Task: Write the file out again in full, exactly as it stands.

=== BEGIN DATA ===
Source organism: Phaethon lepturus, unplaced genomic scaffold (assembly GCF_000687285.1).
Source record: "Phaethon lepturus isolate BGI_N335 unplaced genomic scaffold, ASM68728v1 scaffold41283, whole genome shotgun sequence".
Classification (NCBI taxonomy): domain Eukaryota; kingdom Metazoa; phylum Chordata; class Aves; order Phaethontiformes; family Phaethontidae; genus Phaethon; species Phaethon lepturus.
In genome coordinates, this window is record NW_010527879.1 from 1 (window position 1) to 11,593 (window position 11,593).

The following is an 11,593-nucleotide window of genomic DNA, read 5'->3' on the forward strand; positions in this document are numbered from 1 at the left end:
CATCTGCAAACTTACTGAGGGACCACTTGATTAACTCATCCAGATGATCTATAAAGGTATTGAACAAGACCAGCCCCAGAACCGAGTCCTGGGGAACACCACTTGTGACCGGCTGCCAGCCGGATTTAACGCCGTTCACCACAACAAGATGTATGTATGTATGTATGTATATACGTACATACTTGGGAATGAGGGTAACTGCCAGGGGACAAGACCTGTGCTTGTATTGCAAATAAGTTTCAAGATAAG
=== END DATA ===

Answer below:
Source organism: Phaethon lepturus, unplaced genomic scaffold (assembly GCF_000687285.1).
Source record: "Phaethon lepturus isolate BGI_N335 unplaced genomic scaffold, ASM68728v1 scaffold41283, whole genome shotgun sequence".
Classification (NCBI taxonomy): domain Eukaryota; kingdom Metazoa; phylum Chordata; class Aves; order Phaethontiformes; family Phaethontidae; genus Phaethon; species Phaethon lepturus.
In genome coordinates, this window is record NW_010527879.1 from 1 (window position 1) to 11,593 (window position 11,593).

The following is an 11,593-nucleotide window of genomic DNA, read 5'->3' on the forward strand; positions in this document are numbered from 1 at the left end:
CATCTGCAAACTTACTGAGGGACCACTTGATTAACTCATCCAGATGATCTATAAAGGTATTGAACAAGACCAGCCCCAGAACCGAGTCCTGGGGAACACCACTTGTGACCGGCTGCCAGCCGGATTTAACGCCGTTCACCACAACAAGATGTATGTATGTATGTATGTATATACGTACATACTTGGGAATGAGGGTAACTGCCAGGGGACAAGACCTGTGCTTGTATTGCAAATAAGTTTCAAGATAAG